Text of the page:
Handling failure with simple intents?

Hi there, most of the examples of dealing with failure in an interesting way in the books deal with players who have stated nuanced intents e.g. “pick a lock before the guards come”, “poison someone at a party in such a way as to go unnoticed and frame my enemies” etc. These are nice and easy to allow the players to proceed but with complications e.g. “you get the lock open but you took too long and hear the patrol closing on on you”…

but what do you do when players just state simple intents like “I pick the lock” or " I pick the lock to get access to the room beyond" … the rules state that you cannot give the player their intent, so I’m not left with much aside from “looks like you’ll need to find another way in”…

is it considered bad form to allow players intent but with a complication even when they stated a simple intent, e.g. is it acceptable if they say simply “I pick the lock” and fail to then narrate “you get it open but take too long guards are approaching” etc.

Sort of inferring / adding your own nuance to the intent?

Any thoughts / advice?


Sometimes, nuance in intent can be inferred without being directly stated. If a player’s intent is to assassinate someone, it’s understood that they don’t want to be caught. If players are trying to hide from the authorities and there’s a locked door in their path, then it’s understood they want to pick the lock quickly, without the guards finding them.

There’s also the option of adding such complications without any success. E.g., you’re trying to pick the lock when your rival, the Captain of the Guard walks up behind you. You certainly didn’t get the lock open, and now you have to deal with the complication. Or, your picks break and jam inside the lock. That lock’s never going to open again, you need new picks, and now it’s obvious that someone tried to break in.

Also, don’t be afraid to make the players clarify their task/intent. If you’re not sure what to do for a failure result, you should ask the player to clarify their intent (or task), and also ask yourself if you should just Say Yes to the intent.


“I pick the lock” isn’t a valid intent. It’s more of a task.

A valid intent answers the question “Why?” So before you test, you need to know why the PC wants to do the task. When you get the why from the player, even if it’s a simple reason, then you can create a failure result.

“I pick the lock so I can steal the gold.” Failure is that someone else already stole it (or maybe they’re inside in the act of stealing it?), or the coins are some crazy currency that no one can use or else get arrested, etc.

Answering your question is easy if you make the player answer first.

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Yup. Intent, per page 24

What do you want do and why do you want your character to do it?

Adding to what has been said by others. I will frequently embellish and enhance failure consequences to enliven the consequences of failure. My only rule of thumb is to keep the consequences within reason of the action being performed–example: I try to pick the lock (Ob2) : Failure and your mother explodes in a freakish black hole singularity. Context is everything.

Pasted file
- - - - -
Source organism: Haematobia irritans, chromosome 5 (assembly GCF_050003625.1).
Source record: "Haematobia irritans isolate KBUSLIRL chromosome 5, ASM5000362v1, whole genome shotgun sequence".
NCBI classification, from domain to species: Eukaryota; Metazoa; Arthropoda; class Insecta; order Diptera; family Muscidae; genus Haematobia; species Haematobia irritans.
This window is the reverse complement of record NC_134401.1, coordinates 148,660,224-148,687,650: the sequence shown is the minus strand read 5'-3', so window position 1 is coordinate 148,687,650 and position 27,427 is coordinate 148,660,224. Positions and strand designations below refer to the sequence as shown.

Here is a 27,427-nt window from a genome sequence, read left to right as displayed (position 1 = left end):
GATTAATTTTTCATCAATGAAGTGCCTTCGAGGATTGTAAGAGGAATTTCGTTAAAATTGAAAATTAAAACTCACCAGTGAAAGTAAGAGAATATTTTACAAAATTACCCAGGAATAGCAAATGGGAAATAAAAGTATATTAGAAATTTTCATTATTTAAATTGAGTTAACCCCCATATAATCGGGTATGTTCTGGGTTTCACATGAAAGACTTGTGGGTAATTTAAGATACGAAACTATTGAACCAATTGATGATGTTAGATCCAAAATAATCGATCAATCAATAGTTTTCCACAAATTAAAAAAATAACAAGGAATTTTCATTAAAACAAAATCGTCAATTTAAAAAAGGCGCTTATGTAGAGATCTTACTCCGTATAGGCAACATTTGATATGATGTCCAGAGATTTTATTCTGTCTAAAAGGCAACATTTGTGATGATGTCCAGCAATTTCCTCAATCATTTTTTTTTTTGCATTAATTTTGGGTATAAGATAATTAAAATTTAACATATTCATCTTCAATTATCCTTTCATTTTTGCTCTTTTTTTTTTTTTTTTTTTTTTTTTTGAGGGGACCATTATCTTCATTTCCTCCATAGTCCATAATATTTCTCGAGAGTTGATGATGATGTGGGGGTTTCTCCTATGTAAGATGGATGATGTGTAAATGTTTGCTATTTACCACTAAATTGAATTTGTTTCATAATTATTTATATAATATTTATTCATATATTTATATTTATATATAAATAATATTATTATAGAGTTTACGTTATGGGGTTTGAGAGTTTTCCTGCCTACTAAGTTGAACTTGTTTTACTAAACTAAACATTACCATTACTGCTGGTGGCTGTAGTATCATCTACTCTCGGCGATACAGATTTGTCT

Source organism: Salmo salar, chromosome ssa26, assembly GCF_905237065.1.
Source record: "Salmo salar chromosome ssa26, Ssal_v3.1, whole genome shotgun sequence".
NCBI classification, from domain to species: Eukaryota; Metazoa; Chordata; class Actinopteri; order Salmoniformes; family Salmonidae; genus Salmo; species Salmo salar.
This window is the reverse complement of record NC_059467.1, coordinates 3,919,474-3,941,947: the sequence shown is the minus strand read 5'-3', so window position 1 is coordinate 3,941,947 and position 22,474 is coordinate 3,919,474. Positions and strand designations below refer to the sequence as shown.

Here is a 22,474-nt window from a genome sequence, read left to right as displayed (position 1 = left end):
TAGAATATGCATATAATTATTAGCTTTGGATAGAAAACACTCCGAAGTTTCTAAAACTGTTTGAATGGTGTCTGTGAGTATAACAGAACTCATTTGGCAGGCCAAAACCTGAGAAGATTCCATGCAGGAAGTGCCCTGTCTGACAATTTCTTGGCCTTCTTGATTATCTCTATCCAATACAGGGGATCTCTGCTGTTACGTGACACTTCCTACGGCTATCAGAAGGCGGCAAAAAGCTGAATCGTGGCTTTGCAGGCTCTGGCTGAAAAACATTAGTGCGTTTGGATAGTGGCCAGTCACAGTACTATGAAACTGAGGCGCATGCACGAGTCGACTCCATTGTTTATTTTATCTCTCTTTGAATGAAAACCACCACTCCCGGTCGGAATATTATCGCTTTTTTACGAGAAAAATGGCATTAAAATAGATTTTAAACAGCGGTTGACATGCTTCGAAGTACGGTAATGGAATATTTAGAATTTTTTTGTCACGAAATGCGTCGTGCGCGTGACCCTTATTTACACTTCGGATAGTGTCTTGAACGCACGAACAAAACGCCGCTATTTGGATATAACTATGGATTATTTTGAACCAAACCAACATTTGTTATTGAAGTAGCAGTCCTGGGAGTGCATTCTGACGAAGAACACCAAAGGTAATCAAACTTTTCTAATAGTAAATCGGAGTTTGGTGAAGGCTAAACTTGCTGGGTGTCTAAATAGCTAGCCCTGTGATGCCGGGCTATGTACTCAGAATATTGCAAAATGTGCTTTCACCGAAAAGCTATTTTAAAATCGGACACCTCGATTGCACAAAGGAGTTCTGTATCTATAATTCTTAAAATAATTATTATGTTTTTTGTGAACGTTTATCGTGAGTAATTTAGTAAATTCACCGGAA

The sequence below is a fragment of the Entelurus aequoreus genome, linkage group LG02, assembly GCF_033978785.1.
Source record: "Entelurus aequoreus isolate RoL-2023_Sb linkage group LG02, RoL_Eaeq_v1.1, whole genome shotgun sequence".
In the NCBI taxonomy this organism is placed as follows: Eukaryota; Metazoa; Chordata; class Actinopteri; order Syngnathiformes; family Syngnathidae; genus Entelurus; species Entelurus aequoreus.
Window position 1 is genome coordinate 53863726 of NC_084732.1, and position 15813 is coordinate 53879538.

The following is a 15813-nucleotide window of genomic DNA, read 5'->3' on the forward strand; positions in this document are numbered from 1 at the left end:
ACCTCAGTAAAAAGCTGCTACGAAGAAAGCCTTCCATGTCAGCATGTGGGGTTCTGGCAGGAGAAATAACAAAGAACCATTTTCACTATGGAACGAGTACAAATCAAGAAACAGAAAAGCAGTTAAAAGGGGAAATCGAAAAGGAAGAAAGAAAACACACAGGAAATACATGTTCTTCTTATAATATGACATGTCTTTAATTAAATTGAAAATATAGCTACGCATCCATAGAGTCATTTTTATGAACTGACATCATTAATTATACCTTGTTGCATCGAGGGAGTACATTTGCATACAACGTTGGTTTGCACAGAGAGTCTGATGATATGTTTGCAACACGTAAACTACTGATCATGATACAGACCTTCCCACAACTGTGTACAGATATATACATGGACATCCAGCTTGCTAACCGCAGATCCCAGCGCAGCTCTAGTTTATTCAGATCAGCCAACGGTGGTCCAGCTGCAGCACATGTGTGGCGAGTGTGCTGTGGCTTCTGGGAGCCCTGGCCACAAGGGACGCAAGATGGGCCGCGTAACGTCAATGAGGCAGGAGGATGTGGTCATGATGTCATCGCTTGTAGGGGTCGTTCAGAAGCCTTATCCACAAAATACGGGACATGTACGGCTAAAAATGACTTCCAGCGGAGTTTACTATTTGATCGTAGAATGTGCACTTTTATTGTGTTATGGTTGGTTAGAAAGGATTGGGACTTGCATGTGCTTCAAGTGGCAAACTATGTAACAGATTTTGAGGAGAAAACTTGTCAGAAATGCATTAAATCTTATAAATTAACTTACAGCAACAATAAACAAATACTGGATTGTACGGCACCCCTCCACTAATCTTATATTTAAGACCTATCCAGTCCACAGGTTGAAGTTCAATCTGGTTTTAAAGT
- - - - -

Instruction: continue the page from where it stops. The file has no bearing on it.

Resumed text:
With that said it is easier to come up with fitting failure consequences when the players provide half the reasoning. See examples from other posters.

Finally, don’t be afraid to say YES-- no dice roll necessary. . “I want to pick that lock”. Yes. After a few moments the door clicks open. What now? Say yes until something interesting happens. With enough rope…


From reading all the advice and thinking back to when I ran this last, years ago, the point seems to be ignore the part of the rules that say the player can’t get their intent and instead rephrase it to “they can’t get their intent without complication”

I think it’s more that in pretty much every Intent, there’s an implicit, “…and nothing bad happens to me,” at the end.

There’s nothing wrong with saying that the player doesn’t get their intent on failure. It’s just only one option.

Just make sure everybody is clear on what exactly the intent is before you proceed. Ask your players “so, what exactly do you want to achieve?” There’s almost always some unspoken assumption. Get that out in the open and twist it into a complication, as per the Failure section.

To get back to the canonical examples – if your players say “I want to stab the Duke (or pick the lock)”, the obvious failure result is “no, you don’t, you fail.” But what do they really care about? Really nothing more than that the Duke is stabbed or the lock picked? If you ask them what exactly they want to achieve, you’ll get the full intent: “I want to stab the Duke to death without getting caught and without anyone recognizing me (or pick the lock before the guard comes and without triggering the alarm bell)”. Those are some interesting complications right there. Now, if they fail, the intent does not come to pass as stated – they stab the guy, but with his last breath he tells his vengeful brother who did it, or they pick the lock, but the squeaky lock draws the guard, and so on.

In my experience, the more general and hazy the intent and task, the more difficult it is to come up with a good complication without just saying “no”. The more specific, the easier it is to twist it into something interesting that also advances the game.

Yeah many times as a gm I’ve let a roll go without a completely known intent and what do you know I have trouble with figuring out failure but ehen a player is clear with everything including the unspoken atuff like not get caught I always have the perfect ideas for failure.